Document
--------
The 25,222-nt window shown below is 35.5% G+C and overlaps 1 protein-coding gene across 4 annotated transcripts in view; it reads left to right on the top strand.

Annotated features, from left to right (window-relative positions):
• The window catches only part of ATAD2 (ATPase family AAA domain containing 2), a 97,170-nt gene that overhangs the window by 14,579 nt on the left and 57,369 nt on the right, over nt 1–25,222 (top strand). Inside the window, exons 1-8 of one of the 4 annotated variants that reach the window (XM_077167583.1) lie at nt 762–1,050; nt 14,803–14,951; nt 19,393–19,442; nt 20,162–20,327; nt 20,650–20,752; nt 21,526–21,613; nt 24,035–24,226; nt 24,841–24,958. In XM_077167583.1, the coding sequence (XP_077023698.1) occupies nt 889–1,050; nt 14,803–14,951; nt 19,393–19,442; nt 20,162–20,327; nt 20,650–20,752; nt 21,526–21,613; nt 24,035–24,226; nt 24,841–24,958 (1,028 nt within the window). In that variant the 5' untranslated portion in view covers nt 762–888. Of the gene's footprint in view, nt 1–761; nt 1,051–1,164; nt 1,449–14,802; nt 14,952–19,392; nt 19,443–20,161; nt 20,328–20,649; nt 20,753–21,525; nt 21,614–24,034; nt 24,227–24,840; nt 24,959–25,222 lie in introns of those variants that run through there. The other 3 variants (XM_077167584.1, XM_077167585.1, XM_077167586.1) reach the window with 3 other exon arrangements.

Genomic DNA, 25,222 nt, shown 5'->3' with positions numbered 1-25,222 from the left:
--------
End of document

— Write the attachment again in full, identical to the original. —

The 25,222-nt window shown below is 35.5% G+C and overlaps 1 protein-coding gene across 4 annotated transcripts in view; it reads left to right on the top strand.

Annotated features, from left to right (window-relative positions):
• The window catches only part of ATAD2 (ATPase family AAA domain containing 2), a 97,170-nt gene that overhangs the window by 14,579 nt on the left and 57,369 nt on the right, over nt 1–25,222 (top strand). Inside the window, exons 1-8 of one of the 4 annotated variants that reach the window (XM_077167583.1) lie at nt 762–1,050; nt 14,803–14,951; nt 19,393–19,442; nt 20,162–20,327; nt 20,650–20,752; nt 21,526–21,613; nt 24,035–24,226; nt 24,841–24,958. In XM_077167583.1, the coding sequence (XP_077023698.1) occupies nt 889–1,050; nt 14,803–14,951; nt 19,393–19,442; nt 20,162–20,327; nt 20,650–20,752; nt 21,526–21,613; nt 24,035–24,226; nt 24,841–24,958 (1,028 nt within the window). In that variant the 5' untranslated portion in view covers nt 762–888. Of the gene's footprint in view, nt 1–761; nt 1,051–1,164; nt 1,449–14,802; nt 14,952–19,392; nt 19,443–20,161; nt 20,328–20,649; nt 20,753–21,525; nt 21,614–24,034; nt 24,227–24,840; nt 24,959–25,222 lie in introns of those variants that run through there. The other 3 variants (XM_077167584.1, XM_077167585.1, XM_077167586.1) reach the window with 3 other exon arrangements.

Genomic DNA, 25,222 nt, shown 5'->3' with positions numbered 1-25,222 from the left: